New class of molecules may protect brain from stroke, neurodegenerative diseases
New Orleans, LA – Research led by Nicolas Bazan, MD, PhD, Boyd Professor and Director of the Neuroscience Center of Excellence at LSU Health New Orleans, has discovered a new class of molecules in the brain that synchronize cell-to-cell communication and neuroinflammation/immune activity in response to injury or diseases. Elovanoids (ELVs) are bioactive chemical messengers made from omega-3 very long chain polyunsaturated fatty acids (VLC-PUFAs,n-3). They are released on demand when cells are damaged or stressed.
"Although we knew about messengers from omega-3 fatty acids such as neuroprotectin D1 (22 carbons) before, the novelty of the present discovery is that elovanoids are made of 32 to 34 carbon atoms in length," notes Nicolas Bazan, MD, PhD, Boyd Professor and Director of the Neuroscience Center of Excellence at LSU Health New Orleans. "We expect that these structures will profoundly increase our understanding of cellular cross talk to sustain neuronal circuitry and particularly to restore cell equilibrium after pathological insults."
Working in neuronal cell cultures from the cerebral cortex and from the hippocampus and a model of ischemic stroke, the researchers found that elovanoids not only protected neuronal cells and promoted their survival, but helped maintain their integrity and stability. The work is published in Science Advances, available http://advances.sciencemag.org/content/3/9/e1700735 .
"Our findings represent a breakthrough in the understanding of how the complexity and resiliency of the brain are sustained when confronted with adversities such as stroke, Parkinson's or Alzheimer's and neuroprotection signaling needs to be activated," says Dr. Bazan. "A key factor is how neurons communicate among themselves. These novel molecules participate in communicating messages to overall synaptic organization to ensure an accurate flow of information through neuronal circuits. We know how neurons make synaptic connections with other neurons, however these connections have to be malleable to change strength appropriately. Elovanoids might play a central role as synaptic organizers, especially important in conditions resulting from synaptic dysfunction such as autism or amyotropic lateral sclerosis, for which we have no therapeutic answers."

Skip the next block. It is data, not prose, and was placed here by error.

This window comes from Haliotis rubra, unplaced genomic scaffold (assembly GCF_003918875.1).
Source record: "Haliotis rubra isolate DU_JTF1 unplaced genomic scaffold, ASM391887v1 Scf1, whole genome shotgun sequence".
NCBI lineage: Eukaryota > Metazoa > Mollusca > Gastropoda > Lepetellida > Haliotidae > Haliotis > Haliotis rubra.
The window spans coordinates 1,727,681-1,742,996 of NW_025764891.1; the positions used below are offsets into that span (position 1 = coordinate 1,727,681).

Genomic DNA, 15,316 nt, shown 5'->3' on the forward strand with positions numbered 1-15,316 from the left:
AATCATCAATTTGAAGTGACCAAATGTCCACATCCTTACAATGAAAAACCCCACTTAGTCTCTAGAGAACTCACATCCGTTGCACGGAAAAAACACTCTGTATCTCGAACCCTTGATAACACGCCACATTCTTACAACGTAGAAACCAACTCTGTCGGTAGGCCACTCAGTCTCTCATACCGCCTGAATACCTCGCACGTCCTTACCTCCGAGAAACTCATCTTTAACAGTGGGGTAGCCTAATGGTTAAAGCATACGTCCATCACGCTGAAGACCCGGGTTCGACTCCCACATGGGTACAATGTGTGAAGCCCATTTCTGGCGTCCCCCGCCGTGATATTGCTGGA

Although the occurrence of very long chain polyunsaturated fatty acids has been well documented, what has not been known is their significance and potential to be converted into biochemical triggers to resolve injury, inflammation and other threats to neuronal communication and cell survival.
The researchers discovered the structure and characteristics of two elovanoids – ELV-N32 and ELV-N34 – in the brain. Starting with neuron cell cultures and then an experimental model of stroke, they found that elovanoids were activated when cells underwent either oxygen/glucose deprivation or excitotoxicity – early events associated with stroke, epilepsy, Parkinson's, traumatic brain injury and other neurodegenerative diseases. They determined the concentrations and therapeutic windows at which elovanoids conferred neuroprotection. The team found that elovanoids overcame the damaging effects and toxicity of these early events. In the stroke model, elovanoids reduced the size of the damaged brain area, initiated repair mechanisms and improved neurological/behavioral recovery.
"Our findings provide a major conceptual advance of broad relevance for neuronal cell survival and brain function, particularly in regards to ischemic stroke," adds Bazan. "In the near future, we hope to apply this knowledge to prevent traumatic brain injury, chronic traumatic encephalopathy, stroke and neurodegenerative diseases. Elovanoids may offer an answer to be tested as a potential therapy."
Bazan's co-authors include Jessica Heap, Shawn J. Marcell and Larissa Khoutorova, as well as Drs. Surjyadipta Bhattacharjee, Bokkyoo Jun, Ludmila Belayev, Marie-Audrey Kautzmann and Hemant Menghani at LSU Health New Orleans; Dr. Andre Obenaus at the University of California, Irvine; and Drs. Rong Yang and Nicos A. Petasis at the University of Southern California, Los Angeles.
The research was supported by National Institutes of Health grants GM103340 from the National Institute of General Medical Sciences and NS046741 from the National Institute of Neurological Disorders and Stroke, the EENT Foundation, as well as the Arthur C. Cope Scholar Fund administered by the American Chemical Society.
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